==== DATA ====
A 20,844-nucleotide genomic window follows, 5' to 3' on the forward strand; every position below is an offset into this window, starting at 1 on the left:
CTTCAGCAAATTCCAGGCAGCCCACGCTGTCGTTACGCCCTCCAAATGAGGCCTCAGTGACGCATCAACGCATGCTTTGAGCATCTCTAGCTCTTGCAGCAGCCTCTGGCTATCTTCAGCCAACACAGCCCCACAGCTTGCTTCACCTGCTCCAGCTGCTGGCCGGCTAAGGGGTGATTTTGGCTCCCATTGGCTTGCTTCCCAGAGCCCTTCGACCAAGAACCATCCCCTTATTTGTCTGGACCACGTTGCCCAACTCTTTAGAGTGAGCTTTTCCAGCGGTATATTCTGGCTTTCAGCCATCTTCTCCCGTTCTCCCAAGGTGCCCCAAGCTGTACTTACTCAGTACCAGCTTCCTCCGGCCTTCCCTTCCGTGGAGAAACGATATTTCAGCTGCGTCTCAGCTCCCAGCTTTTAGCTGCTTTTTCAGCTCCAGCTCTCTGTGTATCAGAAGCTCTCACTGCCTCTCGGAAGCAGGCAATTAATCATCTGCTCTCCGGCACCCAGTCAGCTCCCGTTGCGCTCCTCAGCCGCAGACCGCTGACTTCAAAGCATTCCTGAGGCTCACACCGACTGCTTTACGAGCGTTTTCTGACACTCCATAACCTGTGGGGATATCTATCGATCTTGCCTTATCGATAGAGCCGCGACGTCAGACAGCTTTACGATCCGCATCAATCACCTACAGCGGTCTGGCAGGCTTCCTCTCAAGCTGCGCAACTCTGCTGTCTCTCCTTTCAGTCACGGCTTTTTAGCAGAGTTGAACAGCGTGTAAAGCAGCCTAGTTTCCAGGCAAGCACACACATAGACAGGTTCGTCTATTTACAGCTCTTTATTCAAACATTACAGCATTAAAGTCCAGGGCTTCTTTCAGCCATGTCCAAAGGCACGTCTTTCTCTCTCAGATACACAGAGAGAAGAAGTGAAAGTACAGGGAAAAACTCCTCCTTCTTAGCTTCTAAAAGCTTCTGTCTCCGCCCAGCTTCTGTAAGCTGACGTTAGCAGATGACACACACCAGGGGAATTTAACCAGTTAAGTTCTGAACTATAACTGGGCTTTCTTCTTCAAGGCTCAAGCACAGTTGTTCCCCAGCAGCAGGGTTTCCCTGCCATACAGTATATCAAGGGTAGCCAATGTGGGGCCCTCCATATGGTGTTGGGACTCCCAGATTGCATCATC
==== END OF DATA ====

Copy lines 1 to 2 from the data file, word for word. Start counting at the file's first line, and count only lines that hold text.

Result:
A 20,844-nucleotide genomic window follows, 5' to 3' on the forward strand; every position below is an offset into this window, starting at 1 on the left:
CTTCAGCAAATTCCAGGCAGCCCACGCTGTCGTTACGCCCTCCAAATGAGGCCTCAGTGACGCATCAACGCATGCTTTGAGCATCTCTAGCTCTTGCAGCAGCCTCTGGCTATCTTCAGCCAACACAGCCCCACAGCTTGCTTCACCTGCTCCAGCTGCTGGCCGGCTAAGGGGTGATTTTGGCTCCCATTGGCTTGCTTCCCAGAGCCCTTCGACCAAGAACCATCCCCTTATTTGTCTGGACCACGTTGCCCAACTCTTTAGAGTGAGCTTTTCCAGCGGTATATTCTGGCTTTCAGCCATCTTCTCCCGTTCTCCCAAGGTGCCCCAAGCTGTACTTACTCAGTACCAGCTTCCTCCGGCCTTCCCTTCCGTGGAGAAACGATATTTCAGCTGCGTCTCAGCTCCCAGCTTTTAGCTGCTTTTTCAGCTCCAGCTCTCTGTGTATCAGAAGCTCTCACTGCCTCTCGGAAGCAGGCAATTAATCATCTGCTCTCCGGCACCCAGTCAGCTCCCGTTGCGCTCCTCAGCCGCAGACCGCTGACTTCAAAGCATTCCTGAGGCTCACACCGACTGCTTTACGAGCGTTTTCTGACACTCCATAACCTGTGGGGATATCTATCGATCTTGCCTTATCGATAGAGCCGCGACGTCAGACAGCTTTACGATCCGCATCAATCACCTACAGCGGTCTGGCAGGCTTCCTCTCAAGCTGCGCAACTCTGCTGTCTCTCCTTTCAGTCACGGCTTTTTAGCAGAGTTGAACAGCGTGTAAAGCAGCCTAGTTTCCAGGCAAGCACACACATAGACAGGTTCGTCTATTTACAGCTCTTTATTCAAACATTACAGCATTAAAGTCCAGGGCTTCTTTCAGCCATGTCCAAAGGCACGTCTTTCTCTCTCAGATACACAGAGAGAAGAAGTGAAAGTACAGGGAAAAACTCCTCCTTCTTAGCTTCTAAAAGCTTCTGTCTCCGCCCAGCTTCTGTAAGCTGACGTTAGCAGATGACACACACCAGGGGAATTTAACCAGTTAAGTTCTGAACTATAACTGGGCTTTCTTCTTCAAGGCTCAAGCACAGTTGTTCCCCAGCAGCAGGGTTTCCCTGCCATACAGTATATCAAGGGTAGCCAATGTGGGGCCCTCCATATGGTGTTGGGACTCCCAGATTGCATCATC